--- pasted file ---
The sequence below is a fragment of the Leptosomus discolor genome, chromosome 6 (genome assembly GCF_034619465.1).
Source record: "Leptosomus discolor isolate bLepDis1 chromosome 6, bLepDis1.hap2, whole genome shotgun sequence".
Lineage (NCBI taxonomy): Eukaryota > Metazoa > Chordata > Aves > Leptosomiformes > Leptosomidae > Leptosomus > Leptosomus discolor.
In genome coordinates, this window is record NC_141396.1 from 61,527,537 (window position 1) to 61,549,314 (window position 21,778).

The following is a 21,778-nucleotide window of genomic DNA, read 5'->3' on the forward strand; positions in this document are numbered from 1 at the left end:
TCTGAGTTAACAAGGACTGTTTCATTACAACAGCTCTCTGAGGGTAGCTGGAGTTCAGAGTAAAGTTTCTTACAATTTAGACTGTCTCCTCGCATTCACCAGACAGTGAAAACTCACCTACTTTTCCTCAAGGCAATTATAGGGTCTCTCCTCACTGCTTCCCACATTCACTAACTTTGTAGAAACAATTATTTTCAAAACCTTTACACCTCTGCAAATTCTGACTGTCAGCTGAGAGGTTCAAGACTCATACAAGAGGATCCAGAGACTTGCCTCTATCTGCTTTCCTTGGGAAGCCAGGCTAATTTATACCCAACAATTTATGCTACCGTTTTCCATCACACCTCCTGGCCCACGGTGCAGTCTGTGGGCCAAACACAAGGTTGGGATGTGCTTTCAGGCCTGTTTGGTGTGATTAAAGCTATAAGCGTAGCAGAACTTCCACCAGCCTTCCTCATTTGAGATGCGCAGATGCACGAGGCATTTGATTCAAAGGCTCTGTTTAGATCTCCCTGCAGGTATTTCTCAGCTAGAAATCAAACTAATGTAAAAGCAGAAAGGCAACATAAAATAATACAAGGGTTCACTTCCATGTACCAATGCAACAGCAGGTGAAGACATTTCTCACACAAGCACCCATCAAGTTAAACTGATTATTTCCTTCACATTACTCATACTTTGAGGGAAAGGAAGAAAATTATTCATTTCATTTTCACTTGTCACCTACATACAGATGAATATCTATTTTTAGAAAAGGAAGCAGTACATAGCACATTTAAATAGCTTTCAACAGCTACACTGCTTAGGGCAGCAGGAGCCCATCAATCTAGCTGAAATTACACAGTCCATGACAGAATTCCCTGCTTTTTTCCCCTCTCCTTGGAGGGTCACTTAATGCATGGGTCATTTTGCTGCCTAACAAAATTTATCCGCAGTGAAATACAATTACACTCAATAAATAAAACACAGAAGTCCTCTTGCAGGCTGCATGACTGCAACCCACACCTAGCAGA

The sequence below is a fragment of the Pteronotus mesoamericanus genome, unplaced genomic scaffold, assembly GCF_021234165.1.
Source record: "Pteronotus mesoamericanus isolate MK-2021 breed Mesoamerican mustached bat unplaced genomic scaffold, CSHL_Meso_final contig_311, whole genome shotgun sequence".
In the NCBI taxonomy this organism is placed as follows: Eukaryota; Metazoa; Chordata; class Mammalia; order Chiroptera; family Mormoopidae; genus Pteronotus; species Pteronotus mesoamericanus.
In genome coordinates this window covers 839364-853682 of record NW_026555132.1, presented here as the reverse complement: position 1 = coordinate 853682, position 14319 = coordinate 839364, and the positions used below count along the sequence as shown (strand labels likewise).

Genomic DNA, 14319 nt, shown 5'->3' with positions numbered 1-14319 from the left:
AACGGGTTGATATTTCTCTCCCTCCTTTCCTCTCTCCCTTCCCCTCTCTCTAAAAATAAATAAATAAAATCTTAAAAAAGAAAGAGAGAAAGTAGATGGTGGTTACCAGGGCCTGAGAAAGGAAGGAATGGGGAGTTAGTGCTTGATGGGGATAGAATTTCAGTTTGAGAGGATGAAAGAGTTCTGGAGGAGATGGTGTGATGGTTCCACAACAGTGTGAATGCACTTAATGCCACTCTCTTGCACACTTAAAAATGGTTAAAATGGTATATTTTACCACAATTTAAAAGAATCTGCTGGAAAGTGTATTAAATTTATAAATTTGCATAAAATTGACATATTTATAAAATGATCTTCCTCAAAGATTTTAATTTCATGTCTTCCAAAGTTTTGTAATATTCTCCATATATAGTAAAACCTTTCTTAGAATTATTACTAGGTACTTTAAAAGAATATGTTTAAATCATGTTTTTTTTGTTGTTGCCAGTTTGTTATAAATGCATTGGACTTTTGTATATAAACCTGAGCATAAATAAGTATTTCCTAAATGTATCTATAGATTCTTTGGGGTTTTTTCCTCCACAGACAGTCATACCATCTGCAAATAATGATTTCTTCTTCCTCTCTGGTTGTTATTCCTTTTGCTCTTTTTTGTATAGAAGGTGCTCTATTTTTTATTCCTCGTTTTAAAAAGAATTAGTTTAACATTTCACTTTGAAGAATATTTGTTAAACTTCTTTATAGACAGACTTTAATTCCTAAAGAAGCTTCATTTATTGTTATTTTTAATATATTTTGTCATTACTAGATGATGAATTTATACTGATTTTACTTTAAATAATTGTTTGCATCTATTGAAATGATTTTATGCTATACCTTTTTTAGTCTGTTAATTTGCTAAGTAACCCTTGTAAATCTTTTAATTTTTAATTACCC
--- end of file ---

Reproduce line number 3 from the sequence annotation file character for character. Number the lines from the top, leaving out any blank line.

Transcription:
Lineage (NCBI taxonomy): Eukaryota > Metazoa > Chordata > Aves > Leptosomiformes > Leptosomidae > Leptosomus > Leptosomus discolor.